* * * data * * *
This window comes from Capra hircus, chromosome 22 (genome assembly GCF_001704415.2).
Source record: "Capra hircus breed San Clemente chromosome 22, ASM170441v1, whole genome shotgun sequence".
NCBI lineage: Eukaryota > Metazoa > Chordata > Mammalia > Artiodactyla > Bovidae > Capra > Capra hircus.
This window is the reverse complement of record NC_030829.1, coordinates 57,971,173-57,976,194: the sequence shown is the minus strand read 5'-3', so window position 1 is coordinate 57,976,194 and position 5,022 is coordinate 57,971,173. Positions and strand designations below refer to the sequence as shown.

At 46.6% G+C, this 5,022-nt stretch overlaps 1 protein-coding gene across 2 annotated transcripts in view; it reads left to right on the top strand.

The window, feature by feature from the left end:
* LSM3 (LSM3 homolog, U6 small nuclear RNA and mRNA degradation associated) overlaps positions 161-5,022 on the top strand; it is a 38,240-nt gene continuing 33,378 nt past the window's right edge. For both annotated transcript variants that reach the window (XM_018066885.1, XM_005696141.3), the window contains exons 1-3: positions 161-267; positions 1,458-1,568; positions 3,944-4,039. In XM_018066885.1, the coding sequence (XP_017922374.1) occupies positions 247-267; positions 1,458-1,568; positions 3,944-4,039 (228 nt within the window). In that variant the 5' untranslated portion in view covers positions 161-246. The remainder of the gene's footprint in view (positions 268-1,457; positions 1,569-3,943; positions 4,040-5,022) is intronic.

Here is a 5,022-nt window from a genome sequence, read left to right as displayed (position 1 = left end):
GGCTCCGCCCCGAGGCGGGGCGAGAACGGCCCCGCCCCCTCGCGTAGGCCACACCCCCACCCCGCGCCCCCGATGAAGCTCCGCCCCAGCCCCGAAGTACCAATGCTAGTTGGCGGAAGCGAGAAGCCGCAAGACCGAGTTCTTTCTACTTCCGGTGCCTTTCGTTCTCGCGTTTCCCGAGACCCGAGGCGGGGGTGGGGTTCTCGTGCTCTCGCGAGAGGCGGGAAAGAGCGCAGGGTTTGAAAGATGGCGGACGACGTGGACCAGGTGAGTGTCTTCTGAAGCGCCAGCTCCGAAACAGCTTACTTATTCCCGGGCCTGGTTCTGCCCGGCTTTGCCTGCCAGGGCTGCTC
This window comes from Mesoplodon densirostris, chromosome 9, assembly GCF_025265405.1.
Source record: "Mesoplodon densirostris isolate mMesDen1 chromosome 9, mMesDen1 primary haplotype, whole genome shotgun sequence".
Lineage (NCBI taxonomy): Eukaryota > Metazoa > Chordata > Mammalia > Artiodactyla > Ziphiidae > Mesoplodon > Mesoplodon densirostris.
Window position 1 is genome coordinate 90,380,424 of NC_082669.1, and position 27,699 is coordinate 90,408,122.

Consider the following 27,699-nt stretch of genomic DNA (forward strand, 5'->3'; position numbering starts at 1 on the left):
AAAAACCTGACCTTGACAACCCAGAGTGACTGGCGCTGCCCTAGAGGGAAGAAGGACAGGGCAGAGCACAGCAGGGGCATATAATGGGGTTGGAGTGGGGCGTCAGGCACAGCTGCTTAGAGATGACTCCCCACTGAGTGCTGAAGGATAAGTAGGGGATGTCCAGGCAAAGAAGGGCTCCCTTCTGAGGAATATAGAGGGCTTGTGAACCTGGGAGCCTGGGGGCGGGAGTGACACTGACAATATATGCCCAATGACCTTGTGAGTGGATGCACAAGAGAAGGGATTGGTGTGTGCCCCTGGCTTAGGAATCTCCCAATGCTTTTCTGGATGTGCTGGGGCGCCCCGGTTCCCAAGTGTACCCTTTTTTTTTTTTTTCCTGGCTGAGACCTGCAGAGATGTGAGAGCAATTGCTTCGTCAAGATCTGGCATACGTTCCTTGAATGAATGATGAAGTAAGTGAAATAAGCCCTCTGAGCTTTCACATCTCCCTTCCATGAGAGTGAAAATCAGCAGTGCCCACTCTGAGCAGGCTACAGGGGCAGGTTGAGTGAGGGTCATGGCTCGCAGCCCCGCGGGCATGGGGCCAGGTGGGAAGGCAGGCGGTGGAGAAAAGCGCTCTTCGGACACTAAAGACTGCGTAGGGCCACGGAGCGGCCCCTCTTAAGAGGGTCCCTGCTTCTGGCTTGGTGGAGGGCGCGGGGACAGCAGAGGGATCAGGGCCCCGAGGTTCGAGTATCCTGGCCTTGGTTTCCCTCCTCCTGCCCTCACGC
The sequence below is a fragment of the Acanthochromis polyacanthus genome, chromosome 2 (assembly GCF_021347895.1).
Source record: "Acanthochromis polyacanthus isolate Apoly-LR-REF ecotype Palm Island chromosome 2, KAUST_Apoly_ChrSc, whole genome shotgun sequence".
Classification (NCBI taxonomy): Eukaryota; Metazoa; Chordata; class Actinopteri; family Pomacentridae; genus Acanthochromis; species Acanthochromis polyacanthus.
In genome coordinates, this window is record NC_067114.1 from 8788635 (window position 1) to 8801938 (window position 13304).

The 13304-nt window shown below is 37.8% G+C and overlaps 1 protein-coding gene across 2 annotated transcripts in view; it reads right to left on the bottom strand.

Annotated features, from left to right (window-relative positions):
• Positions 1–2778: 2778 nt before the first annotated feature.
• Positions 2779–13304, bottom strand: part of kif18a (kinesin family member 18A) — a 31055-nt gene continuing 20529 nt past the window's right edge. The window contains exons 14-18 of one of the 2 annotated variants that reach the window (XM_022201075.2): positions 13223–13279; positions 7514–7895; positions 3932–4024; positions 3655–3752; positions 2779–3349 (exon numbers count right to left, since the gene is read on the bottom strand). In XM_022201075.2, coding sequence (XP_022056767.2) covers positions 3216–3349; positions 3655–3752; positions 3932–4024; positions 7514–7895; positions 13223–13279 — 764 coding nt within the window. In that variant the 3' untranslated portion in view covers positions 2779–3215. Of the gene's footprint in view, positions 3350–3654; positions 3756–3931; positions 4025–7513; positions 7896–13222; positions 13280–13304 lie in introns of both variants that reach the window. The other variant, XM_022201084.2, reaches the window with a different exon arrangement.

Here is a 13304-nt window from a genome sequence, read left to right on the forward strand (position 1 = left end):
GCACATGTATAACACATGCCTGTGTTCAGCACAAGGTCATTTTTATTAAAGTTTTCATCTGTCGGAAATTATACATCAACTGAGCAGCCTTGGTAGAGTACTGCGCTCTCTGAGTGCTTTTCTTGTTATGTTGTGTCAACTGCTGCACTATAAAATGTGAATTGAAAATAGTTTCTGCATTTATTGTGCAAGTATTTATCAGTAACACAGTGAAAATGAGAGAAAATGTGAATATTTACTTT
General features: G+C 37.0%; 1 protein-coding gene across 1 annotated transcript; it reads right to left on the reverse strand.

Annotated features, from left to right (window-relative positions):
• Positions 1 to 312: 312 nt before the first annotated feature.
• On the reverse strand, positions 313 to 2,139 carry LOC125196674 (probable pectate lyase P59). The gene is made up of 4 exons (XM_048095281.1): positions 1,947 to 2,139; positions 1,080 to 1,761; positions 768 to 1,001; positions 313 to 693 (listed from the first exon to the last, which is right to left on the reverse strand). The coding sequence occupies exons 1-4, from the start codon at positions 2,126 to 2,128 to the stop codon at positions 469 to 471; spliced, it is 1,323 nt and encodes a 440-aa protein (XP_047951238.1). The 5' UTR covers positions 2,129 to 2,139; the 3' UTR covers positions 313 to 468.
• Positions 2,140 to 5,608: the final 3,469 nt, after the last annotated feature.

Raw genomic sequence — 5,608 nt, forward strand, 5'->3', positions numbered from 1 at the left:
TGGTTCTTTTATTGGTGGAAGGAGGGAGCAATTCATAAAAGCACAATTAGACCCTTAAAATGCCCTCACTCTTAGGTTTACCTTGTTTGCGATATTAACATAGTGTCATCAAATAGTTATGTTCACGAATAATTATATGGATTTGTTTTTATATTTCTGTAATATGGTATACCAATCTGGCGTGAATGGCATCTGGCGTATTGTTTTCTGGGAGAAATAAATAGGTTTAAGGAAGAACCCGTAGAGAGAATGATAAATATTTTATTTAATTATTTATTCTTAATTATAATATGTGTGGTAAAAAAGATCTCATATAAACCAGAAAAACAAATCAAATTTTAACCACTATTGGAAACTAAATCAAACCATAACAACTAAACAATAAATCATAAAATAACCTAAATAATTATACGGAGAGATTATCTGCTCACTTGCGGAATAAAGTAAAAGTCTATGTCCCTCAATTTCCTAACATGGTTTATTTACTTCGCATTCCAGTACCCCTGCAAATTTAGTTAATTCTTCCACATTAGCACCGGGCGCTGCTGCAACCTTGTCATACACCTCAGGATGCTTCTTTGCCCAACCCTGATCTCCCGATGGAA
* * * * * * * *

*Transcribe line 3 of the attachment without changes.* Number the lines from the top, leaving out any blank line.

NCBI lineage: Eukaryota > Metazoa > Chordata > Mammalia > Artiodactyla > Bovidae > Capra > Capra hircus.